What is it about apartment living that so many Kiwis find so awful? Its a great solution to the where/how shall we live question.

    We’ve lived all over the World – in stand-alone houses, in terraced houses and in apartment blocks.

    Having experienced them all, give me a well-appointed apartment block with underground/on site parking any day. No garden, no outside to keep tidy, and – in most apartment complexes – no noisy/badly-behaved neighbours’ children to put up with.

    And, no, I’m not a miserable nimby. We’ve brought up three children of our own, but at this time of life – (60 plus) – we’d prefer a nice, clean, quiet, conveniently located apartment that we can turn the key on and not worry about vandalism or break-ins when we swan off on holiday.

    Vive apartment living!!

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  21. Yogibear (375 comments) says:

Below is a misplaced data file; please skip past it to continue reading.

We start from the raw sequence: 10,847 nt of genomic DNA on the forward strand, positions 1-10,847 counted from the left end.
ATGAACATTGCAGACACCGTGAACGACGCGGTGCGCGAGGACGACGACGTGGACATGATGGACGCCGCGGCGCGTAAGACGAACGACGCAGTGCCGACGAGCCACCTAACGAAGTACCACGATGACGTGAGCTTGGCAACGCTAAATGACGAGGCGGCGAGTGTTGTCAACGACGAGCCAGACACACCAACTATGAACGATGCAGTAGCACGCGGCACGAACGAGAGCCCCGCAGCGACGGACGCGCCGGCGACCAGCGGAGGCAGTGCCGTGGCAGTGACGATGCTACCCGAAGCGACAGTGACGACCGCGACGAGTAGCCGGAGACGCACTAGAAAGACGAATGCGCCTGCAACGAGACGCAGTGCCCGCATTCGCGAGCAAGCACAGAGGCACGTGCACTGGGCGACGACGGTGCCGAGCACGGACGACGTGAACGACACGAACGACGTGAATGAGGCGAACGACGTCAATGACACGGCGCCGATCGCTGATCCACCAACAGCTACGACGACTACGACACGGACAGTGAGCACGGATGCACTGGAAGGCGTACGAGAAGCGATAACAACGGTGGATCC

The elephant in the room is the transport network. These are just the short term SHAs. The real action happens in 2020 -2030.

    The Southern Growth Area (the old Franklin District) alone will be bigger than 60% of the Wellington region, with all the employment to the North, yet its served by (at best) 4 lanes of motorway and 6 trains an hour.

    Wellington gets up to 5 lanes of motorway and 23 trains an hour for roughly the same type of travel (i.e. people travelling from the North to go the employment centers in the South).

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  22. dog_eat_dog (788 comments) says:

    No garage, no deal. Need somewhere to work on cars and to store things.

    Also most of the CBD development will be on leasehold land, enjoy the value of your apartment plummeting because the local iwi need a few new Dodge Rams or whatever they drive these days.

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  23. hj (7,186 comments) says:

    Akaroa (491 comments) says:
    we’d prefer a nice, clean, quiet, conveniently located apartment that we can turn the key on and not worry about vandalism or break-ins when we swan off on holiday.
    …….